Introduction

Spowers set up her studio in an old loft at her family home in Toorak, Melbourne. Light flooded the room, which made it perfect for art-making. It’s likely that Syme also produced prints in this space.

Early in their careers, Spowers and Syme experimented with the technique of Japanese woodcut found in a book written by British artist Frank Morley Fletcher. The book focused on the Ukiyo-e tradition. Spowers’ early woodcut Val de Grace, Paris 1922 reveals the influence of this style. Poetic and atmospheric in style, the military hospital is framed by the silhouette of the tree in the foreground.

In 1928 Syme made an interesting discovery at the Depot Bookshop, run by the Arts and Crafts Society of Victoria: a book named Lino-Cuts written by Claude Flight. She was fascinated by the bold geometric compositions representing modern city life. She showed it to Spowers, who was equally impressed by the modernist images.

Together they decided to travel to London and study linocut printing under Claude Flight, a teacher at the Grosvenor School of Modern Art. Syme recalls, ‘Here was something new and different, linocut no longer regarded as a base form of woodcut’.

Ethel Spowers The gust of wind c 1931, oil on linen, 45.5 x 36 cm, National Gallery of Australia, Canberra, David Thomas OAM and Barbara Thomas Fund in honour of the philanthropy of Rupert Myer AM former Chairman of the National Gallery of Australia 2014

Look

  • Let’s compare the two 1931 versions of The gust of wind by Ethel Spowers (above and below), one a painting and the other a linocut. Immediately, we notice the same subject: a figure losing control of a stack of papers on a wet and windy day. Examining the two works, what are the distinctive characteristics of each medium?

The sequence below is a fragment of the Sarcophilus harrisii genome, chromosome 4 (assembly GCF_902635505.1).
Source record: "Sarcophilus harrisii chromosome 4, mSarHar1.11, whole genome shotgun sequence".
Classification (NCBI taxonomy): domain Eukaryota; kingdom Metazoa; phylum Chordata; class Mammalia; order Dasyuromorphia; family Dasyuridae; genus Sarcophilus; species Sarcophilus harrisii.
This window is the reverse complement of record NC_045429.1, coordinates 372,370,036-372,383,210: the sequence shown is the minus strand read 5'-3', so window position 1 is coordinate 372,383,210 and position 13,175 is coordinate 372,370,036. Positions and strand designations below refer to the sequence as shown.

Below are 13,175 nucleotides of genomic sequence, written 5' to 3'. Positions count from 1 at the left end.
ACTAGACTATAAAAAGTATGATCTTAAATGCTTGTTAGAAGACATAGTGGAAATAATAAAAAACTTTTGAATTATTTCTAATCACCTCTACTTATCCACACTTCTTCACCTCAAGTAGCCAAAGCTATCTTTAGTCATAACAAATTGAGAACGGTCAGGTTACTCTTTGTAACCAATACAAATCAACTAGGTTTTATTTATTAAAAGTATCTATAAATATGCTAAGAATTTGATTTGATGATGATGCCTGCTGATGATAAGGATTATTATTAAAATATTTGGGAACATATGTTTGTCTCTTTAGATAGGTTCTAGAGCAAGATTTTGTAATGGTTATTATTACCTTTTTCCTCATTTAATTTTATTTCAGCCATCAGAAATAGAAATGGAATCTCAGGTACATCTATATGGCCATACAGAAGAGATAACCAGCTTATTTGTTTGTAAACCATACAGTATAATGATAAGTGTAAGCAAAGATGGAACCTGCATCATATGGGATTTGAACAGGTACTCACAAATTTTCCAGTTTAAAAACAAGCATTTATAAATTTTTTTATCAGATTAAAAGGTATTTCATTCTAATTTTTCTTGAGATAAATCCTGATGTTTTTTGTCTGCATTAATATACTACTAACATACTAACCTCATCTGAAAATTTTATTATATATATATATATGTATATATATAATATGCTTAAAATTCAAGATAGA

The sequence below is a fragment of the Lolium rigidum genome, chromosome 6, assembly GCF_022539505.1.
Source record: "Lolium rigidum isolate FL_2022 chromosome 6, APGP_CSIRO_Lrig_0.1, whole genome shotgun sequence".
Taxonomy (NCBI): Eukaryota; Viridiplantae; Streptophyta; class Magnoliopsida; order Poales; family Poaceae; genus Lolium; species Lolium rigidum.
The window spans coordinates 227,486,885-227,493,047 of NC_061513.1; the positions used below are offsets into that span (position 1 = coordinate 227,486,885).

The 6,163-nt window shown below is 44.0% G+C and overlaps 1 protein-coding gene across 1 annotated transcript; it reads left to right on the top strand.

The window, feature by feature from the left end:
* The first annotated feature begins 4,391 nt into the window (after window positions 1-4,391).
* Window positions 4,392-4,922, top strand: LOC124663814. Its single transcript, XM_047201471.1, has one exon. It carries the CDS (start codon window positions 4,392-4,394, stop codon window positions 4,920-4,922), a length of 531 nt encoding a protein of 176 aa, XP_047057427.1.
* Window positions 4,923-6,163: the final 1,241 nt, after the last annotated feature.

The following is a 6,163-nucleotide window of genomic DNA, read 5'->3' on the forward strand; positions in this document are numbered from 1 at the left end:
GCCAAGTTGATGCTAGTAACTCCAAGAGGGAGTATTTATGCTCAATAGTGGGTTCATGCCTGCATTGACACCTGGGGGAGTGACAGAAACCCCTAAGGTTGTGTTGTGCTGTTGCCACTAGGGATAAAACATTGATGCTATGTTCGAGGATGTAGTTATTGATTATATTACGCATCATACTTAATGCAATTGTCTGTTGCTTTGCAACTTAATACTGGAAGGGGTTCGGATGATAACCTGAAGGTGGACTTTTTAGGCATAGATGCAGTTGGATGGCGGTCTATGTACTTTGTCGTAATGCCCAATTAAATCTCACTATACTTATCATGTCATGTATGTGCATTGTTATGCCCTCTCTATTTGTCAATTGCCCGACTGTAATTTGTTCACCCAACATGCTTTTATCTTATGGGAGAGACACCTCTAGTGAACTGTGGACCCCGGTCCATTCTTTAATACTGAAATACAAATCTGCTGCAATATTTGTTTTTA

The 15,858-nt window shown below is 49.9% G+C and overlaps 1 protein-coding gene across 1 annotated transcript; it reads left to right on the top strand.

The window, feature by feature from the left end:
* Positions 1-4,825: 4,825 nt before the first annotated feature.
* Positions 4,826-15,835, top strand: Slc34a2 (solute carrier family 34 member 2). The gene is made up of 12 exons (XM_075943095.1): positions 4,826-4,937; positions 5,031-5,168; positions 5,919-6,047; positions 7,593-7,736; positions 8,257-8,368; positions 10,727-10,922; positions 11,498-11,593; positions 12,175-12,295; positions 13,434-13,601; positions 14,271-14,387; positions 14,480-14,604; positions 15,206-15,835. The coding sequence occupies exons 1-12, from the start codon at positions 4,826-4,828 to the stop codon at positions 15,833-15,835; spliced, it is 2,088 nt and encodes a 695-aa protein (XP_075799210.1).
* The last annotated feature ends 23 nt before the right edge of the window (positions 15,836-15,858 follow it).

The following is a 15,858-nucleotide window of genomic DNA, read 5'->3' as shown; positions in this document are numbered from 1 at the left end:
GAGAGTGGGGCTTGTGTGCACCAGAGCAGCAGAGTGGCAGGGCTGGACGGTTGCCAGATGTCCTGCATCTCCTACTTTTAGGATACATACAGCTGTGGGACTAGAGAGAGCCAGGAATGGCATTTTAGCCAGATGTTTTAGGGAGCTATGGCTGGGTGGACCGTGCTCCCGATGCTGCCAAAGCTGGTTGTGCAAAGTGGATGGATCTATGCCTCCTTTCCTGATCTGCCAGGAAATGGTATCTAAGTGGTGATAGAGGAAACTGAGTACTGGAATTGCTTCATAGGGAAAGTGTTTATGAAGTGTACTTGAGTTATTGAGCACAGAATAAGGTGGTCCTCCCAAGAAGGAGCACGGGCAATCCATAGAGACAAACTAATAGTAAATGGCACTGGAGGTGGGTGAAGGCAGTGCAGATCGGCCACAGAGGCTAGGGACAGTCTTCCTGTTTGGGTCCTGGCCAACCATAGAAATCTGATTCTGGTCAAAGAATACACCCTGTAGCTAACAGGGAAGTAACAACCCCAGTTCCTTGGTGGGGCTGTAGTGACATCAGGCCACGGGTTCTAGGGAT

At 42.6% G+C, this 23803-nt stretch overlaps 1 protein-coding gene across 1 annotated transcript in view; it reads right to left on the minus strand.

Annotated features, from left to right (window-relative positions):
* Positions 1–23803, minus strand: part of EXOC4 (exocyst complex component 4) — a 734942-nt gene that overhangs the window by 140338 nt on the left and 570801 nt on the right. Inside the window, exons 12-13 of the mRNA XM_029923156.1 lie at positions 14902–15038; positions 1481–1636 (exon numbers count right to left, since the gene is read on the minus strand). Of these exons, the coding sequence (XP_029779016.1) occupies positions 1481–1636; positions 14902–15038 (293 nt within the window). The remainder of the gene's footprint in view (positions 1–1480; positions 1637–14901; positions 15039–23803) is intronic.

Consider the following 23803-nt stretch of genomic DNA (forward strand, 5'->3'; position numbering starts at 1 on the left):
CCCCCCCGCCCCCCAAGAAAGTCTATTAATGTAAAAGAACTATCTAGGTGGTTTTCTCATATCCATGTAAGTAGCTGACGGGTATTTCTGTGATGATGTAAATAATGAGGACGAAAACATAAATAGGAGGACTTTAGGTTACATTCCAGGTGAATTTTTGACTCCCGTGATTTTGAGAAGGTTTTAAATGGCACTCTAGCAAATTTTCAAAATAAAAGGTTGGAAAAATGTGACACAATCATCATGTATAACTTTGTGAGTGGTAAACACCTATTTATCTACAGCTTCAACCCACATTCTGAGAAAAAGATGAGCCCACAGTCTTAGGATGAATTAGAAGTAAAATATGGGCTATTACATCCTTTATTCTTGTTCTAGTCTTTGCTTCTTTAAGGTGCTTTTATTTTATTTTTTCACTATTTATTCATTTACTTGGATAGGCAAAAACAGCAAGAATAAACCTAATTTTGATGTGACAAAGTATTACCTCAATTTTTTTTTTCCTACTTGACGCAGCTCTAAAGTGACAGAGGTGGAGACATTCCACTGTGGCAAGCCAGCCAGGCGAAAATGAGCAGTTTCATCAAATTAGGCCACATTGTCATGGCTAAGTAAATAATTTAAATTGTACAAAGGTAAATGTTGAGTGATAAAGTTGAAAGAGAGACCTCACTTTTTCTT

• In the linocut print below, The gust of wind 1931, Spowers has suggested the wet pavement with a few repetitive blue lines. What approach has she taken to represent the pavement in the oil on linen painting above, The gust of wind 1931?
  • The painting displays fluidity and the figures show form. The linocut combines a flattening of form and abstraction, recalling the Vorticist teachings at the Grosvenor School in London. What other differences can you see?
  • The composition in the print is based on the idea of a vortex. What is a vortex? Explain how this is an accurate description of the composition.

Think

  • Artists often paint the same subject numerous times. What was the key element about the subject that appealed to Spowers?
  • In the print version, Spowers reduces the subject to geometric patterns, almost unrecognisable. What technique does she use to isolate the central figure from the background?
  • A sense of movement is represented in the curved line created by the grouping of the papers. In the painting the curved line is fragmented, while the curve is continuous in the print. Can you think of a reason for the variation, is it linked to the medium?

Create

  • If you were asked to make a drawing suitable for a linocut, what might you take into consideration, especially if including letters? Make a list.
  • Photograph or draw various aspects typical of the hustle and bustle of a city street—busy intersections, neon signs and advertising. Look for interesting combinations of line, pattern and shape. Develop your composition into a design suitable for a relief print.